In this way, CMC is perceived to strengthen the bonds within the NGO community both nationally and internationally. This is materialized in an increased sense of knowledge and understanding of what others are doing, and better chances of exchanging information with those who share common particular interests. Communication with them is perceived to be more frank, direct and continuous, allowing faster decisions and timely solutions, and encouraging "joint efforts and proposals among a community of interests that is more tightly bound". This perception has also expanded the geographical boundaries of partnerships to a larger perspective of a global NGO community confronting similar problems in different contexts. Nonetheless, this perception of a global perspective is only a slow, ongoing process.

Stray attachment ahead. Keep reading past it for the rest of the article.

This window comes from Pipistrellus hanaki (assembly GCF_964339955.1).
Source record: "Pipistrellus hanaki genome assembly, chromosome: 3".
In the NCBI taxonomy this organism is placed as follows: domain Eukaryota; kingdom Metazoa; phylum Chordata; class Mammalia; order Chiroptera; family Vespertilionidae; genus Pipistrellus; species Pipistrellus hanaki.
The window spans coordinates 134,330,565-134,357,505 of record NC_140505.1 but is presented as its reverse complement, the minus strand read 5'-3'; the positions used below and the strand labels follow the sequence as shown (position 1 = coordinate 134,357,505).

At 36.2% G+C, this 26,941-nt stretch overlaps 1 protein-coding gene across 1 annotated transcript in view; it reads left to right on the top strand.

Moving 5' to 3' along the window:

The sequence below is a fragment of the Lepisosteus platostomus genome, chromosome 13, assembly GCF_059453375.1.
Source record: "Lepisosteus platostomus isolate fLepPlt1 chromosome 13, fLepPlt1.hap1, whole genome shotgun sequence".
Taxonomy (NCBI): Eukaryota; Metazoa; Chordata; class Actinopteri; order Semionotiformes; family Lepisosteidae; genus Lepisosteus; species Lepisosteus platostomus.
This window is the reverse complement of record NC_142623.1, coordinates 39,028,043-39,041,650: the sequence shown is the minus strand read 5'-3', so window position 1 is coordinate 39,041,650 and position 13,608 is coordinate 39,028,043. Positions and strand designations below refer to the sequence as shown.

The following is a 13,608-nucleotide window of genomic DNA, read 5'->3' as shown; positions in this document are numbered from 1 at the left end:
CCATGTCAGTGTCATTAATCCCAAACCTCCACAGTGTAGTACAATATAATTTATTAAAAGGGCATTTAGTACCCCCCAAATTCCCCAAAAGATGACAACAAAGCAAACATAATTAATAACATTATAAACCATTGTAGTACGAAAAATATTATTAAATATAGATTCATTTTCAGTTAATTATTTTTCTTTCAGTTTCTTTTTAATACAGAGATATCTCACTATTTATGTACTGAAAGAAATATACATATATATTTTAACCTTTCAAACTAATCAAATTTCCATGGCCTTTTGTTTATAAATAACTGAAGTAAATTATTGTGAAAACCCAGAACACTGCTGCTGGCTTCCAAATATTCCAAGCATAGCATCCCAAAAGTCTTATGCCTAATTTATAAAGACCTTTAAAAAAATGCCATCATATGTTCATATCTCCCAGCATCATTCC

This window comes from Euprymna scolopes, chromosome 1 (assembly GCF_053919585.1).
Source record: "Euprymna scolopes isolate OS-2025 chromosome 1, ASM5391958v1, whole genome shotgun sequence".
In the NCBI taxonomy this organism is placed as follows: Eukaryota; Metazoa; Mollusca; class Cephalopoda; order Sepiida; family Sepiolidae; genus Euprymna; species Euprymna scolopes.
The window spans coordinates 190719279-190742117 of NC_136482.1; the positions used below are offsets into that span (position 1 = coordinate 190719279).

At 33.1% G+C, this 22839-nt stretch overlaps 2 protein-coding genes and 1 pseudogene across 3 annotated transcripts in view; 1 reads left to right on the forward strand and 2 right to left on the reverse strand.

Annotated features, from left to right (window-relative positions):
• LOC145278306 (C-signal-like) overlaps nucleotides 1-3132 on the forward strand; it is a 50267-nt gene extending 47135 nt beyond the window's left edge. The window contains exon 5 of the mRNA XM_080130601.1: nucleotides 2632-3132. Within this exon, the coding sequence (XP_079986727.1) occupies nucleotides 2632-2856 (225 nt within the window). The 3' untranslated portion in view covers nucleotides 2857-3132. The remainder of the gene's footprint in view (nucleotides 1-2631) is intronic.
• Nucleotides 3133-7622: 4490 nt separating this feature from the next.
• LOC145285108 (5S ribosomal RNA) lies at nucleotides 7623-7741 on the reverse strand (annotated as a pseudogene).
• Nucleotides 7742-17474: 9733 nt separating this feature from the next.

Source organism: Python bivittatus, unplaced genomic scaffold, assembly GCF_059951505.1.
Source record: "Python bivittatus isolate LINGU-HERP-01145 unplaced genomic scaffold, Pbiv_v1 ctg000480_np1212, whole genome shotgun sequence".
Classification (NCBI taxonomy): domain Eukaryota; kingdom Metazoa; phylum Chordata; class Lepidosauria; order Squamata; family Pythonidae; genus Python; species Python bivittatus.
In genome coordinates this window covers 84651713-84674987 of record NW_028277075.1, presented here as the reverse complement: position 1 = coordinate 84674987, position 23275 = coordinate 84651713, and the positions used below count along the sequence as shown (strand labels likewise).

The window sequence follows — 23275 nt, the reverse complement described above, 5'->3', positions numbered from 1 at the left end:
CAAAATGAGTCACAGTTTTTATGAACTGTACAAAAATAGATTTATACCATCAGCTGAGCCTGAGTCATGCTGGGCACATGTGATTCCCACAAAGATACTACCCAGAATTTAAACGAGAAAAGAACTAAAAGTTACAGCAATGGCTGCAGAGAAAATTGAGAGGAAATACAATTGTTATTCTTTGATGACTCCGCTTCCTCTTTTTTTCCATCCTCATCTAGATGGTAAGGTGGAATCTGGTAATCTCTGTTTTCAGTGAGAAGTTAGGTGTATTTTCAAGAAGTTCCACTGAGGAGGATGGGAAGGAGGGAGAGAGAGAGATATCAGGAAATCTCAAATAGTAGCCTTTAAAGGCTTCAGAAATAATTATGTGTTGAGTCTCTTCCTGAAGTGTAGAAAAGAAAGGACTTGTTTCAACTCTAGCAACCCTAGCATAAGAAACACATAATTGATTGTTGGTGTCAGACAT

The idea that the service provider provides a virtual meeting place for NGOs in the country is the most commonly reported reason to choose it among other commercial service providers. The APC node is perceived to group progressive national NGOs; its non-commercial, alternative and progressive character is a strong element of attraction for NGOs to join it, as well as the fact that it was established and promoted by a coalition of well-known NGOs in the country. The sense of belonging to an alternative family of NGOs in an alternative network for CMC, both at national and international levels, is strongly present. It is important to note that even though solidarity, support and a sense of community may indeed be strengthened with partners who are accessible though e-mail, the relationships with those who are not connected can be deteriorated.